First live-action "Peter Pan" of the sound film era is a sober, straightforward and quite faithful adaptation of Scottish author J.M. Barrie's 99-year-old tale. Well cast, elaborate production lacks the excitement and magic that would elevate the film to beloved status. Kids worldwide should rep an enthusiastic audience spelling a healthy B.O. future.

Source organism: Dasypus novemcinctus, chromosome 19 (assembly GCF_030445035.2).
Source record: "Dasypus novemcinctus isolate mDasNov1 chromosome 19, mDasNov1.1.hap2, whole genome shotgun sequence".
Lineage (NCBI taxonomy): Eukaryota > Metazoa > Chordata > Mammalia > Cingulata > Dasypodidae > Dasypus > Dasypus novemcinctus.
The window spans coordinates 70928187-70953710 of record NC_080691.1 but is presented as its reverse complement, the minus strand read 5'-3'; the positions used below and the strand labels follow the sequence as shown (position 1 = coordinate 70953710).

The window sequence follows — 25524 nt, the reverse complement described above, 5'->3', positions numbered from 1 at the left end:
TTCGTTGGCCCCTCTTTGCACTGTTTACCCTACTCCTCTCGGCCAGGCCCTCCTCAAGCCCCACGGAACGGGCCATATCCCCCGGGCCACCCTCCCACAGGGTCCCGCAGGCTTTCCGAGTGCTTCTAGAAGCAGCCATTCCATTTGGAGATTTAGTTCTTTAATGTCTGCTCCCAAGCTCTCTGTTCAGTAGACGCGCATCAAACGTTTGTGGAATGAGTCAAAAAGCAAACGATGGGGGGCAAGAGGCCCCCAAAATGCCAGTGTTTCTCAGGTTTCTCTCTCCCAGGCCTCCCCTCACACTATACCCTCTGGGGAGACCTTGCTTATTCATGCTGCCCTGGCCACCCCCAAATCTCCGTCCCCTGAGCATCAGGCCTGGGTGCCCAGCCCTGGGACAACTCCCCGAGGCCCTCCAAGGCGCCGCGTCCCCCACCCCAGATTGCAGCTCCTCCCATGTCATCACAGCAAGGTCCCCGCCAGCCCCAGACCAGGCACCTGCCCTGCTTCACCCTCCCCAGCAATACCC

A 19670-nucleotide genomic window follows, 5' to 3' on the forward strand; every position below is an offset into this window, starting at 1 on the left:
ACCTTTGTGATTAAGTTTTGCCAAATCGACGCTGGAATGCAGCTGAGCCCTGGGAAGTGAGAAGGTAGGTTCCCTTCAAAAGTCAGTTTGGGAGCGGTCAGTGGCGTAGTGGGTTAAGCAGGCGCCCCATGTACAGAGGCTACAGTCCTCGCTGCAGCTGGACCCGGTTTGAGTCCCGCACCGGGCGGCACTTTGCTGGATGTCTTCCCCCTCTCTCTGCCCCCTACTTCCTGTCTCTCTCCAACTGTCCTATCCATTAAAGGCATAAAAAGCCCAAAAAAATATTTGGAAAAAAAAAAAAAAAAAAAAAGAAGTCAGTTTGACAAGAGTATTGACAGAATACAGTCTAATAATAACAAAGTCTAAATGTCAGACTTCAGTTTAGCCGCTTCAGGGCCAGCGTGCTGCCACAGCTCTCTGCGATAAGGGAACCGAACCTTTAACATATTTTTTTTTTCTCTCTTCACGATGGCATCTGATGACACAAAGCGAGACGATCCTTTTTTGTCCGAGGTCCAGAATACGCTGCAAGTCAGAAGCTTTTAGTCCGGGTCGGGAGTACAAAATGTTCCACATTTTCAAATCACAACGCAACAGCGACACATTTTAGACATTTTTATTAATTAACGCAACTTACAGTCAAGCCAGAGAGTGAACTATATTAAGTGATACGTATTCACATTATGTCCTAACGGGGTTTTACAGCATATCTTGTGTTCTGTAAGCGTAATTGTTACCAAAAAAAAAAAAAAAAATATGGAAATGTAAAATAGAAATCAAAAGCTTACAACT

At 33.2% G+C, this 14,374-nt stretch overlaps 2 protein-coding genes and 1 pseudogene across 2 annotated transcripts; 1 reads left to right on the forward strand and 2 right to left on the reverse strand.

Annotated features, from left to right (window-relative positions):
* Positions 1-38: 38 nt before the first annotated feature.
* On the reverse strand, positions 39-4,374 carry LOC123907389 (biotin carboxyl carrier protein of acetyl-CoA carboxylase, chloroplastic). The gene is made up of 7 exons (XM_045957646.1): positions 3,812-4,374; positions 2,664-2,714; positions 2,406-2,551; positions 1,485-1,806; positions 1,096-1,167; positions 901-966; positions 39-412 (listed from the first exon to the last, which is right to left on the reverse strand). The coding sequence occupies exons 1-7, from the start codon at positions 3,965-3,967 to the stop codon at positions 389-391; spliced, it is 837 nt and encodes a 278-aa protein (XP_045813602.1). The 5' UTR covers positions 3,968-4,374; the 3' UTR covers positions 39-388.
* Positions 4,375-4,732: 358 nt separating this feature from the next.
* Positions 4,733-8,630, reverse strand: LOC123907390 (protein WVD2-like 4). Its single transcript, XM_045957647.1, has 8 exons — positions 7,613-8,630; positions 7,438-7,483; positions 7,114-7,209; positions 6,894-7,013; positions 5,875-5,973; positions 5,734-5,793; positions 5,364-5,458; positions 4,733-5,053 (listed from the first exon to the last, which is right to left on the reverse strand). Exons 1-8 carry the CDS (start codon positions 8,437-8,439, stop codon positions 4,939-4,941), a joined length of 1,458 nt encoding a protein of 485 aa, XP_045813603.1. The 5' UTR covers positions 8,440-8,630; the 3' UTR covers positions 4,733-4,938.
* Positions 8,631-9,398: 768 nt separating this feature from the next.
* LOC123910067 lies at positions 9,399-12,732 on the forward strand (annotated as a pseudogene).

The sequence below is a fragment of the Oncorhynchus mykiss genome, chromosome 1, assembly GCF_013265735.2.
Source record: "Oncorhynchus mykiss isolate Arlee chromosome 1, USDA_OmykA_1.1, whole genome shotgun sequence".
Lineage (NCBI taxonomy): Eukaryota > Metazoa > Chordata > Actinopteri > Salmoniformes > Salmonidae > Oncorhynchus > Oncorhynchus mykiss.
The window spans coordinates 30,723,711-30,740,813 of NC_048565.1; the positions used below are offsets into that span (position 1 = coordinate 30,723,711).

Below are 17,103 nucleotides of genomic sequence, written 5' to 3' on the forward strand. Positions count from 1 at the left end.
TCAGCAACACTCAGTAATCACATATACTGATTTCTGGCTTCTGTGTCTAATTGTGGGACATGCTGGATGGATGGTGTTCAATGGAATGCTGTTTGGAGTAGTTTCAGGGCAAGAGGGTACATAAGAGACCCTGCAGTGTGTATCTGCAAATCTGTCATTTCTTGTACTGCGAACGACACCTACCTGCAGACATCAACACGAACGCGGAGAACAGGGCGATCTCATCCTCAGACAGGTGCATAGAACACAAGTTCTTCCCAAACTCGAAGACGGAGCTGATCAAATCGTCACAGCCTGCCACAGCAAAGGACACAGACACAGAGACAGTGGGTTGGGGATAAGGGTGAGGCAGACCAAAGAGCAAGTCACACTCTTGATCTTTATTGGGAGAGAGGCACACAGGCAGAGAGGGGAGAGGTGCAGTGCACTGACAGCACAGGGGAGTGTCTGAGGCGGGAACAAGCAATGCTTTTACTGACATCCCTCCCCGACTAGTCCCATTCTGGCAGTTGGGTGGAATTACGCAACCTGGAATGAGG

The audacity of a flying Captain Hook aside, this first live-action “Peter Pan” of the sound film era is a sober, straightforward and quite faithful adaptation of Scottish author J.M. Barrie’s 99-year-old tale about the adventure-loving boy who won’t grow up. Handsome, respectable and well cast, elaborate production lacks the excitement and magic that would elevate the film to beloved status, and sheer abundance of CGI work weighs on it too heavily. But kids worldwide, most of whom will be exposed to the story for the first time, should rep an enthusiastic audience for the high-flying derring-do and pirate deviltry, spelling a healthy if not soaring B.O. future.Co-producer Lucy Fisher two decades ago acquired the rights to the Barrie “Pan” properties, which include not only the 1904 play but the eventual novel, “Peter and Wendy,” published seven years later. The past 20 years have served up the dreadful but successful “Hook,” as well as years of touring legit productions of the delightful musical starring Cathy Rigby and others who have kept the franchise name alive for fresh generations. Many baby boomer parents have no doubt shown their kids the breezy 1953 Disney animated feature, not to mention videos of that generation’s most cherished version, the TV special of the musical starring Mary Martin and Cyril Ritchard. For completists, the 1924 silent film of the story still exists as well. To his credit, and with a measure of seriousness not present in his popular comedies “Muriel’s Wedding” and “My Best Friend’s Wedding,” director-co-writer P.J. Hogan, working from a script first penned by Michael Goldenberg (“Contact”), has leaned more toward fidelity to his literary sources than to pandering to the presumed dumbed-down tastes of the contempo kiddy audience. A literary quality informs the narration and flow of events that may create a restlessness in the troops from time to time, although spectacular action and effects come to the rescue with such regularity that the sweep of the story will pull along most viewers, young and old. For grown-ups, there is also the fresh spectacle of witnessing Peter Pan played by a boy. Although the film walks a very fine line with it, an undeniable cusp-of-adolescence romantic/sexual subcurrent courses through the Peter-Wendy relationship. Given the characters’ ages and extreme attractiveness, this is quite plausible, but it is also vaguely unsettling given its complete absence from previous versions, and undeniably brings a new component to the debate over whether or not to remain a child. In the warmly inviting nursery of the Darling family townhouse in Edwardian Bloomsbury, 12-year-old Wendy (Rachel Hurd-Wood) regales her younger brothers John (Harry Newell) and Michael (Freddie Popplewell) with tales of Peter Pan and the pirates while the real boy lurks about outside the window. Recovering his errant shadow, Peter (Jeremy Sumpter) in short order convinces Wendy to fly off with him to Neverland for endless adventure and freedom from responsibilities, a decision she makes just after her parents (Jason Isaacs and Olivia Williams) and spinster Aunt Millicent (a freshly coined character vigorously played by Lynn Redgrave) inform her that it’s time she grew up. After quickly teaching the three Darling sprigs to fly, courtesy of fairy dust from the endlessly prankish Tink (Ludivine Sagnier, this year’s French bombshell from “Swimming Pool”), Peter leads the kids on an outer space spin through a dizzyingly brilliant solar system seemingly composed of dozens of planets. Still, it’s hard not to recall Mary Martin’s “I’m Flying” during this sequence. In Neverland, the pirates are waiting for spring while idling on board a massive ship encrusted by snow and ice. In his first scene, Hook (Isaacs, perfectly cast and following tradition by doubling as Mr. Darling) shows something of himself never before seen, his right hand stub, hookless before being harnessed. A briefly etched comic highlight is an animatronic peg-legged parrot belonging to Hook’s loyal friend Smee (a winning Richard Briers), while some eerie-looking, web-handed, Asiatic-looking mermaids are so effective that more with them would have been welcome. As the film proceeds through the familiar plot highlights — the Tink-inspired shooting of the Wendy Bird by the Lost Boys, the pirates’ capture of Wendy and her brothers, Tink’s sacrifice of drinking poison meant for Peter and her resurrection via the communal chanting of “I do believe in fairies,” all leading up to the climactic shipboard battle between the pirates and Peter’s boys — the sense of earnest dedication inspires respect and even a reasonable amount of engagement. Unfortunately, these responses are not surpassed by an infusion of glee and uninhibited fun that would imbue the film with a personality of its own strong enough o stir audiences to advanced levels of escapism, which is what “Peter Pan” is meant to do. Whatever else one can say about “Pirates of the Caribbean,” it did possess a certain goofy charm and irreverence when it came to genre conventions, even if the picture remains unthinkable without Johnny Depp. This “Peter Pan” is distinct from any rendition of the story that could have been attempted previously due to the sophistication of the visual effects, a fact that cuts both ways. Since anything is now possible, Hogan can and does indulge in (literal) flights of fancy that produce the speed and flash to keep kids bug-eyed. He’s also able to combine scenic backgrounds to unusual effect: Influenced by the vibrantly colored paintings of the Romantic period, pic features verdant landscapes and canopies of bright hues to envelope the action in a resplendent lushness that extends from the womb of affluent London to the hidden enclaves of Neverland. All the same, the combination of design, effects and backdrops that flaunt their drawn quality isn’t always seamless, and the special effects eventually call too much attention to themselves. Some of the flying has a forced, too-fast quality that recalls some of the jerky bouncing about in “Spider-man,” and lacks the grace and wonder of traditional wire work. And when Hook, having managed to get sprinkled with some fairy dust himself, goes aloft for the grand finale duel with Peter, traditionalists will just check out; giving Hook anti-gravity powers removes his opponent’s key advantage over him. Decision comes off simply like a grandstanding move to give the audience something it’s not expecting. Touched up with blond highlights and graced with a useful animal look in his face, Sumpter, who was very good in “Frailty,” is a bit in and out as Peter Pan. He looks just right and handles the action well, but there are moments when he seems not entirely there. He also falls a bit short in conveying the rambunctious inspirational qualities one expects from the fearless leader of the Lost Boys. All the same, this is supposed to be a Peter afflicted with at least a hint of doubt about his chosen role in life, an embryonically psychological Pan who at some point may find that life and love have passed him by. The voluptuously visaged Hurd-Wood, who was discovered in a London open casting call, is a splendid Wendy, a girl more mature than the other sprigs who copes intelligently with the numerous crises and choices confronting her. Resisting any temptation to camp, Isaacs smartly and effectively plays Hook for real menace, his threat compounded by the chilling assortment of alternate hooks he can screw onto his stub. By contrast, his Mr. Darling is the wimpiest fellow in London, scarcely able to complete sentence, so one wonders what a beauty like Mrs. Darling, gracefully played by Olivia Williams, is doing with him. Uttering squeaky gibberish, Sagnier mugs, prances and contorts herself as Tink in a manner that’s both cute and annoying; although her face is always her own, character seems otherwise animated at many moments. Shot almost entirely in the Warner Roadshow Studios in Gold Coast, Queensland, Australia, production looks sumptuous thanks especially to Roger Ford’s judiciously extravagant production design, Donald M. McAlpine’s lustrous lensing and Janet Patterson’s imaginative but not overdone costumes. James Newton Howard’s almost continuous score is properly supportive rather than overbearing. Pic is dedicated to the late producer Dodi Al Fayed, whose father Mohamed exec produced.